Didymus confesses to his comrade Septimius that he has converted to Christianity and is in love with Theodora. Impressed by his courage, Septimius allows him to visit Theodora in prison. There he offers to save her by swapping clothes with her so that she can escape. But Theodora demands that Didymus kill her to save her honour as a virgin. When he refuses because he does not wish to be a murderer she agrees to his plan. 


Having fled, Theodora is joyfully received by the Christians. Then she hears that Didymus is to be condemned to death and that Valens is also planning a horrific death for her too. But because her purity is no longer at risk she gives herself up to the Romans. Didymus defends his actions by saying that the punishment that had been planned for Theodora justified her rescue. Theodora insists that she should be condemned instead of Didymus. But Valens shows no pity and sentences both of them to death. Looking forward to the prospect of heavenly bliss, the two go to their deaths.


Catacomb and Cathedral

Conversation with conductor Bejun Mehta and director Stefan Herheim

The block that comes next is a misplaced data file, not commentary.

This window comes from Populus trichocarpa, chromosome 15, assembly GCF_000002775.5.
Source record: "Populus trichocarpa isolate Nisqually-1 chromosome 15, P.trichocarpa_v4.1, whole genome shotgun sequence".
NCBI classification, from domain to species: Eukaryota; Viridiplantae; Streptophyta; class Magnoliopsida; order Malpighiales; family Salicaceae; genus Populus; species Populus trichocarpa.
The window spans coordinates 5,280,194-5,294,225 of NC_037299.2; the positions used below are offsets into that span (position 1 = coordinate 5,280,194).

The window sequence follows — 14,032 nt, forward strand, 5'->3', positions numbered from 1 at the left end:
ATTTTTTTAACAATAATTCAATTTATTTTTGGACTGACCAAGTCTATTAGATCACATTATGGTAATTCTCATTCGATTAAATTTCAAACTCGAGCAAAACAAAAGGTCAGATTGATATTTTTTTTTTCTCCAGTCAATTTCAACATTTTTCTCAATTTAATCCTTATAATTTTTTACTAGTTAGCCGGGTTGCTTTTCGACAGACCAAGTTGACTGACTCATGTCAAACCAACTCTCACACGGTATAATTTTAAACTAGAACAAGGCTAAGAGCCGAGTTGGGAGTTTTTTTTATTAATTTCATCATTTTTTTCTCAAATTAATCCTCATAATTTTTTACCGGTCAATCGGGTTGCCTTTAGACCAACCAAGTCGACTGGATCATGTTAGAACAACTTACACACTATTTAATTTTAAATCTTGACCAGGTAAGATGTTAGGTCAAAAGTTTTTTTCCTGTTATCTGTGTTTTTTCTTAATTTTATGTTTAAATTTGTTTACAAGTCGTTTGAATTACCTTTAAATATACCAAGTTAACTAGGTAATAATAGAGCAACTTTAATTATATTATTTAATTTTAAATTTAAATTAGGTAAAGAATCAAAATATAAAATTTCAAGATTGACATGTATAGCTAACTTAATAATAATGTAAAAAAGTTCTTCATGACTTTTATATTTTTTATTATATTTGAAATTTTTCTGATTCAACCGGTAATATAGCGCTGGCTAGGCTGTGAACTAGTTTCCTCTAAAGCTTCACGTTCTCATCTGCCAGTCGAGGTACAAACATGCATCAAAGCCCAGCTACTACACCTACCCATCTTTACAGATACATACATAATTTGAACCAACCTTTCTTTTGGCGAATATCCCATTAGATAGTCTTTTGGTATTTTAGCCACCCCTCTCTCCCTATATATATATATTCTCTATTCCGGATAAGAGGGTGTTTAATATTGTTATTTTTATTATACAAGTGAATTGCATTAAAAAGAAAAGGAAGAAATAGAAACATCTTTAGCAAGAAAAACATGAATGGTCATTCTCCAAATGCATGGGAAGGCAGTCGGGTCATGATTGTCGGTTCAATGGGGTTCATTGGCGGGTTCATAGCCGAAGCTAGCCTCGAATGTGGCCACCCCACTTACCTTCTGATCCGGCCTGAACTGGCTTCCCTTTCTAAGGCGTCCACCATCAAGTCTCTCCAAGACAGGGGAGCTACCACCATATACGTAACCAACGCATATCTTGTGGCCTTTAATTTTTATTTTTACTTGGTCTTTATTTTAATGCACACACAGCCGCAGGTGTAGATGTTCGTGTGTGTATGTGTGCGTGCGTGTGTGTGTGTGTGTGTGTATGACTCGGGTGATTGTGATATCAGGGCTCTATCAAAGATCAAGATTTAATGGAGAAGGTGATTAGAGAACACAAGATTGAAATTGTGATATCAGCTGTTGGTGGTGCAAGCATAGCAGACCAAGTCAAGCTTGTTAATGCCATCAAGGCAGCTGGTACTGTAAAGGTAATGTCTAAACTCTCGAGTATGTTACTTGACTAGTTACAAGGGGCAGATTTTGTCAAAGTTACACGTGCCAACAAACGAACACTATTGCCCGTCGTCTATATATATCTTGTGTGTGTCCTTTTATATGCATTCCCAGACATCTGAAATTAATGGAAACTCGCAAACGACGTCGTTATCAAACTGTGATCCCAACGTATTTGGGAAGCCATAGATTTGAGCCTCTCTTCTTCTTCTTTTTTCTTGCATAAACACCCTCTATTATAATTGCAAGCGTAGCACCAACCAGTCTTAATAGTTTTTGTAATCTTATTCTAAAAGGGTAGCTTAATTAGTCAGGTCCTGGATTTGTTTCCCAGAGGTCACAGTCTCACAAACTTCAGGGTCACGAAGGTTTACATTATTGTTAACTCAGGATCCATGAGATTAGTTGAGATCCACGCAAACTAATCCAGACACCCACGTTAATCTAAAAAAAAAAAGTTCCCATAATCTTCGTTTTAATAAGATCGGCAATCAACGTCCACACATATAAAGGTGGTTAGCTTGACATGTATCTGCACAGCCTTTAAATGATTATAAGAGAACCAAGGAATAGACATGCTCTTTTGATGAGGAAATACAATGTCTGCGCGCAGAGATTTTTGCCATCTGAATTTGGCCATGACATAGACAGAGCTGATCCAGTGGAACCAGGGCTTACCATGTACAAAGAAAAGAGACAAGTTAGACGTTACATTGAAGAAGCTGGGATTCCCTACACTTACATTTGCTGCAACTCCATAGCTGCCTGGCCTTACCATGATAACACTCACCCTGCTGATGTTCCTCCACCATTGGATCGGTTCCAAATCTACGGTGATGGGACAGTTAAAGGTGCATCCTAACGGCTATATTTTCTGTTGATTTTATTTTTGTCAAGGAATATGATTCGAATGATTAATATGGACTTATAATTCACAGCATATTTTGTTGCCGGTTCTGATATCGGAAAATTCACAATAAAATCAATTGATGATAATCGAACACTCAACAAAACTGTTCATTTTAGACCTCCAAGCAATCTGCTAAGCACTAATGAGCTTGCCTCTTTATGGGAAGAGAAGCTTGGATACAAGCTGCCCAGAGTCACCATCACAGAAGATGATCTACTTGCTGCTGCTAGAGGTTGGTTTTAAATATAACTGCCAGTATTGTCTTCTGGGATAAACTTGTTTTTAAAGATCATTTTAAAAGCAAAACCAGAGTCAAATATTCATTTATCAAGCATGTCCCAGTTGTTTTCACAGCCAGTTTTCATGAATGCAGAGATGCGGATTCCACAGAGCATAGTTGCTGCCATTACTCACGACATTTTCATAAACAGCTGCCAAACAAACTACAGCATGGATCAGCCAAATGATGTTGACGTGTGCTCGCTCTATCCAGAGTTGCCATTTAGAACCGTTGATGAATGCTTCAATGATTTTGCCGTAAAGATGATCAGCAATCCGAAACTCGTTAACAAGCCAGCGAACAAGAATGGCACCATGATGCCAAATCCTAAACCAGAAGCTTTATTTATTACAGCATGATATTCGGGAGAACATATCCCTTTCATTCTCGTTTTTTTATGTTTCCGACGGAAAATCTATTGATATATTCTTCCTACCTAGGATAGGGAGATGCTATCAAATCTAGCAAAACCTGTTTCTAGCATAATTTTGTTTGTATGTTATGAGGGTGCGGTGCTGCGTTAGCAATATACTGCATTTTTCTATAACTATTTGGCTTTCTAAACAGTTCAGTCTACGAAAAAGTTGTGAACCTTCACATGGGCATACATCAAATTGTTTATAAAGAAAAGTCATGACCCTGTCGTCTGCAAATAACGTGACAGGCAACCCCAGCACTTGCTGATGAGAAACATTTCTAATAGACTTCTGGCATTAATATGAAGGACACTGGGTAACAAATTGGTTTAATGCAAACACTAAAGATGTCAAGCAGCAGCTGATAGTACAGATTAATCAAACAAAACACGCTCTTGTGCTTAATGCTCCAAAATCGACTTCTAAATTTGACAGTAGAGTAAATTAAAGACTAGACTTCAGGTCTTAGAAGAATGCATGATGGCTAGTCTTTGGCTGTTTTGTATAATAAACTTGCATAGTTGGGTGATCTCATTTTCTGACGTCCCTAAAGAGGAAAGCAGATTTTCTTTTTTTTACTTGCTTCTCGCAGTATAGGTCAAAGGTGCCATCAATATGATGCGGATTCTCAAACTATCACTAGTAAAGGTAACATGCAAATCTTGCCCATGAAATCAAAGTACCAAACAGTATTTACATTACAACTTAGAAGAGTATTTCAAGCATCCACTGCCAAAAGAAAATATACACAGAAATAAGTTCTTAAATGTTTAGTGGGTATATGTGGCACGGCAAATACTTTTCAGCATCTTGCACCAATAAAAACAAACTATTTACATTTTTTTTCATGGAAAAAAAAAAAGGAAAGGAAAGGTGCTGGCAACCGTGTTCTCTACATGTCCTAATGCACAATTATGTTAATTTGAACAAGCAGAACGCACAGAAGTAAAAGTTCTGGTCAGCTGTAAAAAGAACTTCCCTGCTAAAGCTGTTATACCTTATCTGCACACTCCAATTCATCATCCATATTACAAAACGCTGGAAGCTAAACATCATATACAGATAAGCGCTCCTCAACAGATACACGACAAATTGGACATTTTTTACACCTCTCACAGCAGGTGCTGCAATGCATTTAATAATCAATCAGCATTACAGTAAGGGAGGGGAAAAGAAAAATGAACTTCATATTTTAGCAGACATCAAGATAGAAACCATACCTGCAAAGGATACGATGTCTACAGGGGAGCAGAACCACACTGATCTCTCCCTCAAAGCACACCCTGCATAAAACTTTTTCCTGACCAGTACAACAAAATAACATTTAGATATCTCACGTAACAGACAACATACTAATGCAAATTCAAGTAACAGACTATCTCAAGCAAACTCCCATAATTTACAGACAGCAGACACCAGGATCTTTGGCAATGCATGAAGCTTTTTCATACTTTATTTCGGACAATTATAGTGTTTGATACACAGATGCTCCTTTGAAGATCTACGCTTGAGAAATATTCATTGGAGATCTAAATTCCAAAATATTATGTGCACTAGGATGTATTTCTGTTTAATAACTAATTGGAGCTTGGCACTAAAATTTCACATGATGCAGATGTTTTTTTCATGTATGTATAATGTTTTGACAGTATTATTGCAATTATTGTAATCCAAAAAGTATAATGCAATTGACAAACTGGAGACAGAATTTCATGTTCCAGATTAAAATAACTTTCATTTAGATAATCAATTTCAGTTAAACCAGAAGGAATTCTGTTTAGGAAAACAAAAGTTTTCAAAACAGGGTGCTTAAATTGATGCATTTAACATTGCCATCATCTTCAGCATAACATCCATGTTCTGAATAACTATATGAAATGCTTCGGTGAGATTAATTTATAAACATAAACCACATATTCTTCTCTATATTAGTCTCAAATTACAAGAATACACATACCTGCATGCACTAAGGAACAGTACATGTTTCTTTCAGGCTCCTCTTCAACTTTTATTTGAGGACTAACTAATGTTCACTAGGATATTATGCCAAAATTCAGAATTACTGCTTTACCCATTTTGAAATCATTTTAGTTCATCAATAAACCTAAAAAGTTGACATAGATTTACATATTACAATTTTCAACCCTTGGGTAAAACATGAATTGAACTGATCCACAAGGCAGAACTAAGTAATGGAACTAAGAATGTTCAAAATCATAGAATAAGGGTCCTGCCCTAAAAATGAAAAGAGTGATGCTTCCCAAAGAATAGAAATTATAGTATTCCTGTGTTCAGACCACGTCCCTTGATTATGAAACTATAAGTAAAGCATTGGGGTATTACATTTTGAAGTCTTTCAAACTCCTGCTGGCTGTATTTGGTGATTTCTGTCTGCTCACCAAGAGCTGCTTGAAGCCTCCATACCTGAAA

George Frideric Handel's oratorio Theodora is one of Handel's late works and was composed nine years after his last opera. What distinguishes the work from an opera?

Stefan Herheim: Handel's English oratorios mark a paradigm shift. In the course of the Enlightenment, the London bourgeoisie grew tired of Italian opera and began to reflect on moral values in their consumption of art. Ancient myths, vocal virtuosity and spectacular stage effects gave way to more sublime material with socially relevant themes such as religious tolerance and humanist values. Theodora was performed in the newly opened grand opera house at Covent Garden, but had to do without scenic theatrics due to its religious content. This inspired Handel to create a hitherto unheard of musical inwardness in which the chorus was given a reflective function and far greater significance.

What is your motivation for staging Theodora as music theatre?

SH: At its core, the conflict between the Romans and the early Christians is characterised by the impossibility of finding a higher meaning to life in a materially oriented world. What our pluralistic and multicultural society lacks today are binding values, a unifying project, a common vision of life and the world. Handel's oratorio is about this existential gap, about the longing for a meaningful salvation that makes a life in peace possible. It is not only a Christian, but above all a philosophical drama of ideas conveyed through music, which not only anticipates moments of Richard Wagner's later Gesamtkunstwerk and the religion of art, but also of Bertolt Brecht's epic theatre.

What kind of spirituality does Handel's music convey?